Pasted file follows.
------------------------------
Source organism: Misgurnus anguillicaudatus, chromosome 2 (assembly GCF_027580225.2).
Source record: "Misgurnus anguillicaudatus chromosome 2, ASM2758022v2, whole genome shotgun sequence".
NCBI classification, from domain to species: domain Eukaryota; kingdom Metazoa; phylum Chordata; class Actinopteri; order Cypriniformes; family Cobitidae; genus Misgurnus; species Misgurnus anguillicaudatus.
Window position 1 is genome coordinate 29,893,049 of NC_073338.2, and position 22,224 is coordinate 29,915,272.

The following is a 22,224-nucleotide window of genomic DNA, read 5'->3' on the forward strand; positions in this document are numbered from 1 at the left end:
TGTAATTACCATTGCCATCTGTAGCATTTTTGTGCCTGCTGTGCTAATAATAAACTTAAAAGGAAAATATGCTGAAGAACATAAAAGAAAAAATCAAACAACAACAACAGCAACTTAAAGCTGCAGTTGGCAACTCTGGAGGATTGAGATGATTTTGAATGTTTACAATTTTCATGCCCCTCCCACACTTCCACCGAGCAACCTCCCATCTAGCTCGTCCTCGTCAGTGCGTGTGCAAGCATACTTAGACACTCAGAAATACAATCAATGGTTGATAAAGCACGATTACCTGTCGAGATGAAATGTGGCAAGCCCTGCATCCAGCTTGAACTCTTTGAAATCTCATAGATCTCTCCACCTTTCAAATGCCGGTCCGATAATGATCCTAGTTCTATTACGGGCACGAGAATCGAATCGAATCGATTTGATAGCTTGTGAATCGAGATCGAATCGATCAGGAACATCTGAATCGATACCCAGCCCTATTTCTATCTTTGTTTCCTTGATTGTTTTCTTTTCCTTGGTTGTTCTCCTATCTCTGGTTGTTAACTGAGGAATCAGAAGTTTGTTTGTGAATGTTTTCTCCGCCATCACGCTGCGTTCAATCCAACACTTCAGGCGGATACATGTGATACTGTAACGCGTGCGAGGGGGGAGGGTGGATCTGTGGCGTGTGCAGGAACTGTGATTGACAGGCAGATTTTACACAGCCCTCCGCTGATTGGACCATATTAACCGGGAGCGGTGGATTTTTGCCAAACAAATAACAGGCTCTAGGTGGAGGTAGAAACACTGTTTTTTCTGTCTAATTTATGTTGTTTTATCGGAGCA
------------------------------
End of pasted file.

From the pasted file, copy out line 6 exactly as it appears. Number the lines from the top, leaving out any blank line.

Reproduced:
TGTAATTACCATTGCCATCTGTAGCATTTTTGTGCCTGCTGTGCTAATAATAAACTTAAAAGGAAAATATGCTGAAGAACATAAAAGAAAAAATCAAACAACAACAACAGCAACTTAAAGCTGCAGTTGGCAACTCTGGAGGATTGAGATGATTTTGAATGTTTACAATTTTCATGCCCCTCCCACACTTCCACCGAGCAACCTCCCATCTAGCTCGTCCTCGTCAGTGCGTGTGCAAGCATACTTAGACACTCAGAAATACAATCAATGGTTGATAAAGCACGATTACCTGTCGAGATGAAATGTGGCAAGCCCTGCATCCAGCTTGAACTCTTTGAAATCTCATAGATCTCTCCACCTTTCAAATGCCGGTCCGATAATGATCCTAGTTCTATTACGGGCACGAGAATCGAATCGAATCGATTTGATAGCTTGTGAATCGAGATCGAATCGATCAGGAACATCTGAATCGATACCCAGCCCTATTTCTATCTTTGTTTCCTTGATTGTTTTCTTTTCCTTGGTTGTTCTCCTATCTCTGGTTGTTAACTGAGGAATCAGAAGTTTGTTTGTGAATGTTTTCTCCGCCATCACGCTGCGTTCAATCCAACACTTCAGGCGGATACATGTGATACTGTAACGCGTGCGAGGGGGGAGGGTGGATCTGTGGCGTGTGCAGGAACTGTGATTGACAGGCAGATTTTACACAGCCCTCCGCTGATTGGACCATATTAACCGGGAGCGGTGGATTTTTGCCAAACAAATAACAGGCTCTAGGTGGAGGTAGAAACACTGTTTTTTCTGTCTAATTTATGTTGTTTTATCGGAGCA